Capitals: Bettman a bully

September 24, 1994|By Sandra McKee | Sandra McKee,Sun Staff Writer

LANDOVER -- Even before the Washington Capitals' players stepped onto the USAir Arena ice for their only home game of the preseason last night, they had the distinct feeling that they were being shoved around by their opponent.

"All they want to do is bully us into their way of thinking," Don Beaupre, Washington's players union representative, said of the NHL. "They simply want to bring us to our knees."

Two days ago, NHL commissioner Gary Bettman announced that the Oct. 1 start of the regular season will be postponed if the league and the players association do not reach a collective bargaining agreement.

The sides have been without an agreement since Sept. 15, 1993. Bettman said he is pushing for an agreement now because he does not want to "turn the season into a complete disaster" by starting it without one.

"Mr. Bettman is making up the scenario as he goes along," said Washington left wing Kelly Miller, who is a member of the NHL Players Association bargaining committee. "What he says in public is not anything like what he says at the table.

"He's like Congress -- he puts his own spin on everything. In public he says he is not after a salary cap. But at the bargaining table, it's entirely different. It's entirely about a salary cap."

The players say Bettman has his own agenda. Beaupre speculates the commissioner never planned to open the season "unless we agreed to exactly what the owners want."

And Miller said he also senses that Bettman isn't being truthful across the bargaining table.

"They said they wanted to address the financial problems of the smaller markets, and our proposal did that," said Miller, in reference to a proposal that would tax all salaries and gate receipts and put that money into a fund that would be redistributed among teams that need the money. "But then that wasn't the issue."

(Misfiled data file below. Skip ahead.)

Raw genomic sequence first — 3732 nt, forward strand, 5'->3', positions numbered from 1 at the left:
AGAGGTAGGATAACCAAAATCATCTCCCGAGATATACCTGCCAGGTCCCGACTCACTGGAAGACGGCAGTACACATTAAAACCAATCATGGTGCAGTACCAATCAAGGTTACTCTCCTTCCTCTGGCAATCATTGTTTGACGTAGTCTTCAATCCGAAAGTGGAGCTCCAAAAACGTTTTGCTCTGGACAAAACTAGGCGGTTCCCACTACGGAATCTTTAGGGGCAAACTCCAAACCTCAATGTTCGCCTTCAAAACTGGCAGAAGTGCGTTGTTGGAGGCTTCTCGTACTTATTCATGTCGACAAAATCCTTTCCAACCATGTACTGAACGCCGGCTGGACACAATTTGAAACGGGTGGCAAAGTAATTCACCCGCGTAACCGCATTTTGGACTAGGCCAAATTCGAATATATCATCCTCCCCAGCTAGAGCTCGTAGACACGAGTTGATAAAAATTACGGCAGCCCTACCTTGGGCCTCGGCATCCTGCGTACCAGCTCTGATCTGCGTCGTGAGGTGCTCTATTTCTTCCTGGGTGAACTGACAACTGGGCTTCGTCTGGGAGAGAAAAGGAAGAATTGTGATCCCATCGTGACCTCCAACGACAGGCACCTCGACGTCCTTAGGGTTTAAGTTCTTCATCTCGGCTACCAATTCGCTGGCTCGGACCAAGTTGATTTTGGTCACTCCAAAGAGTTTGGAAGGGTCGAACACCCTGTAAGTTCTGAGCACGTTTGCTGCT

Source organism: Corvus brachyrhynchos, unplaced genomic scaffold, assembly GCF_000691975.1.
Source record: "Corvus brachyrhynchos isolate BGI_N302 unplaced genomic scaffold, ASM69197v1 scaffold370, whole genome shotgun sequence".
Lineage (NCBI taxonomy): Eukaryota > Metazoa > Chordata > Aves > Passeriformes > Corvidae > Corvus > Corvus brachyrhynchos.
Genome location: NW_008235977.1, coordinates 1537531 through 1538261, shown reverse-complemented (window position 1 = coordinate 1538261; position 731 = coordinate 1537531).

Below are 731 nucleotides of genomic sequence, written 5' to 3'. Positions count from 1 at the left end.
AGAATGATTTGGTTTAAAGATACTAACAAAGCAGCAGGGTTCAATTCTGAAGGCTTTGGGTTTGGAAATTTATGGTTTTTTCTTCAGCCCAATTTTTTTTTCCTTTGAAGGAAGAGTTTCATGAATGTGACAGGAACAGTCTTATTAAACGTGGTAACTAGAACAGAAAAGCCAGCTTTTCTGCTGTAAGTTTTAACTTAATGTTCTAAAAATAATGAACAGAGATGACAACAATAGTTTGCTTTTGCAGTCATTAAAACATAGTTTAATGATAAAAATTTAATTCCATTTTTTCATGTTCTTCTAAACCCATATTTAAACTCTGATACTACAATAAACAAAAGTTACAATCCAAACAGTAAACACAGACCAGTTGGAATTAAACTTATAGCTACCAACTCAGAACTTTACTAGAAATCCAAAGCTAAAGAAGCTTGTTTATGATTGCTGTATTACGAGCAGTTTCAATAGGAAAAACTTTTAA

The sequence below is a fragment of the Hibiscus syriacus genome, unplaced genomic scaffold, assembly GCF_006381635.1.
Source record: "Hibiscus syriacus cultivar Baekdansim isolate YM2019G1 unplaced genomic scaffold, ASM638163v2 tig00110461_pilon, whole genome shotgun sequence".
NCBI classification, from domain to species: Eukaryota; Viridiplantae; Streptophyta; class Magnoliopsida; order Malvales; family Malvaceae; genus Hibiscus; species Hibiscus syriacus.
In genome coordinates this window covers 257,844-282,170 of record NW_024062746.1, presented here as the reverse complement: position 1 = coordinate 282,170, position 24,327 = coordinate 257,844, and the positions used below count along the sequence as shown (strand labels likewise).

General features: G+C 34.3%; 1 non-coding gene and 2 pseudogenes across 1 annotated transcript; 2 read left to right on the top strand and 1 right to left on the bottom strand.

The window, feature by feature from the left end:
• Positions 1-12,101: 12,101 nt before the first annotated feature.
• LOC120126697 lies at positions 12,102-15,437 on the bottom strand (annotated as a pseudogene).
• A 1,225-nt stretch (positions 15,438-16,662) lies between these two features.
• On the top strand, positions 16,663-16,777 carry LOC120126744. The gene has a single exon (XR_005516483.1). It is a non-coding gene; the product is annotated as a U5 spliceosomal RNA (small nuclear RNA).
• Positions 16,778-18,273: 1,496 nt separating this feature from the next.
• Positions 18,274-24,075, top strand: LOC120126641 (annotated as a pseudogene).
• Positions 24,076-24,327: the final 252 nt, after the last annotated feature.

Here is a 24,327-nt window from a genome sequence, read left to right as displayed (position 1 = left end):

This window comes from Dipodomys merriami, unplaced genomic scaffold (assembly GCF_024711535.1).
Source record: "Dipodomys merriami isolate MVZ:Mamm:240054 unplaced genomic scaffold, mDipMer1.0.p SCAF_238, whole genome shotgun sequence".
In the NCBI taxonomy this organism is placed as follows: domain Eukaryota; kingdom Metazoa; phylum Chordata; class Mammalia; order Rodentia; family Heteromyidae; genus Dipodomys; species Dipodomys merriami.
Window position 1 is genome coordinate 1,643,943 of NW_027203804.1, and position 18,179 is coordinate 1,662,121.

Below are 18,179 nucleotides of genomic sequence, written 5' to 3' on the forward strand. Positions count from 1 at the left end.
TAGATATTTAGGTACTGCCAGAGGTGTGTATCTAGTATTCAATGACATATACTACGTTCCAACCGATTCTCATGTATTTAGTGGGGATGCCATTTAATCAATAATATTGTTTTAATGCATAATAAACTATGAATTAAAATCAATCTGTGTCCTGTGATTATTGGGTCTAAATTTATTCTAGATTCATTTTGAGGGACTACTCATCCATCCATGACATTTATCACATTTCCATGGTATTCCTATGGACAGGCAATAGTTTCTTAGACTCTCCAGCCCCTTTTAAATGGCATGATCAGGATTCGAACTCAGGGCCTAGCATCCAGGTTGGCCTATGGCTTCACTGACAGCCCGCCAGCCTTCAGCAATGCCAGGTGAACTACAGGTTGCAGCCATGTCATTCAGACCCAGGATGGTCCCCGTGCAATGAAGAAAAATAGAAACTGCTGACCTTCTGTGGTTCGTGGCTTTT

Bettman appears intent on not losing the upper hand by starting the season and then having it stopped by a strike.

Miller said that while the players had not promised not to strike during the season, the likelihood of a strike was low given the NHLPA's history.

"In the entire history of this league the only time the players ever struck was when the owners threatened to take something away from us," said Miller. "Two years ago, they threatened to take away our licensing money. That's our lifeblood. That's the money we use to fight our legal battles. It was a major issue.

"The situation right now is that we think the NHL has taken off and we'd hate to see any kind of work stoppage and we've shown we're willing to do all we can to keep playing."

Even so, Bettman's statement that camps could remain open and players could continue to work out was met with skepticism.

"Do we keep playing preseason games, too, and charging admission, so the owners make money?" asked rookie Jason Allison. "I don't understand it at all. All I know is that there will be hockey one day."

Miller, who said he may miss Washington's last preseason game, in Quebec on Monday, to attend a bargaining session that day in Toronto, said the players have yet to discuss what to do if the season doesn't start and the camps remain open.

"It is unchartered territory," he said. "We've never been faced with this situation."

Veteran center Dave Poulin, who skated with the team yesterday for the first time since injuring knee ligaments four weeks ago, said he understands that the owners do not want to continue business as usual but wondered about their business sense.

"As we're talking and being told things can't continue the way they are, Buffalo agrees to a player contract [for Pat LaFontaine] worth $22 million and someone else agrees to one for $10 million," he said.

"If you own a team and want a salary cap, you have a salary cap," Poulin said. "It's called a budget. Some well-managed teams have done that -- Toronto, Montreal. They took their best player, made a long-term agreement, and everyone else fits in behind him. If the team starts making more money, with sellouts or a new radio deal or something, they have the power to restructure. If there is a league-wide salary cap, they don't have that option."

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